P&G came to ISL with a challenge: create an unparalleled, irresistible interactive experience that stands out from the pack while showcasing how P&G’s brands are changing the way we live, consume, and adapt.
Working closely with Hill & Knowlton, we developed the “The Innovation Box.” Our activation transformed our conference footprint into one living, breathing, immersive data visualization. Using cutting edge projection mapping technology, we enabled attendees to explore the sustainability stories for six P&G brands – Charmin, Tide, Gillette, Dawn, Pampers and Head & Shoulders.
Thank you so much for bringing the box to life. It was a hit – we need more of them!
ISL was responsible for the low-fidelity prototyping, user testing, physical design, user experience, video content production, and building the technology that brought it all to life. Below are original treatments, transformations, skeletons, and flows.
Upon walking into the Innovation Box, attendees saw an generic home; an idle state with prompts to interact with the products (left). Each brand story was triggered by placing a 3D printed model of the product on a small RFID-enabled podium.
The Head & Shoulders bottle transported attendees to the beach, where they learned that the bottles are made from reused beach plastic. The Tide Pod bucket takes you to a residential neighborhood, where it is revealed how much energy is saved due to Tide’s cold-water cleaning powers. The Charmin 2-pack transports you to the forest, where we learn about P&G’s responsible tree farming practices.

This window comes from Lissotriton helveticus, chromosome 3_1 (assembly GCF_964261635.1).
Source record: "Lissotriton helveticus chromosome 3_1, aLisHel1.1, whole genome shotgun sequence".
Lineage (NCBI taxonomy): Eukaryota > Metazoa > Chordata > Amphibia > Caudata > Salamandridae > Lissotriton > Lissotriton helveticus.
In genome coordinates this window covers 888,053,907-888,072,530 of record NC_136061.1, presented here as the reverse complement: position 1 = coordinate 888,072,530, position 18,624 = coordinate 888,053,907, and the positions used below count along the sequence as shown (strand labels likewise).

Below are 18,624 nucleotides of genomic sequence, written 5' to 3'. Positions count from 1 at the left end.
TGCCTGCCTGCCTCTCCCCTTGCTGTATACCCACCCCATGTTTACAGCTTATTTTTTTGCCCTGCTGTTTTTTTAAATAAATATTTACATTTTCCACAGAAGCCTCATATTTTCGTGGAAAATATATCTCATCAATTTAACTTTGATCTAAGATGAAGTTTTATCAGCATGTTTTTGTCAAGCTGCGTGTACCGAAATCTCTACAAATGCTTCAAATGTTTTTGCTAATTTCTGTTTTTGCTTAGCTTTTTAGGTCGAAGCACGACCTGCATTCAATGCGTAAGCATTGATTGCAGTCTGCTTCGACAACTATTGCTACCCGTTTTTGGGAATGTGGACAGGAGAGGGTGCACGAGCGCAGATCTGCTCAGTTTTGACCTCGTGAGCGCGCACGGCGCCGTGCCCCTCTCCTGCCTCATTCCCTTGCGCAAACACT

Projection mapping technology can be an amazing vehicle to tell a story. You can immerse individuals without a clunky VR headset and integrate tactile, interactive elements too.
The moment an attendee triggered a story, their environment melted away, transporting them to an illustrated landscape. Each animation was storyboarded to guide the user’s attention across the three walls. Once produced at full width, videos were edited, formatted, and packaged for three ceiling-rigged projectors, which connected to the RFID readers to queue up the videos.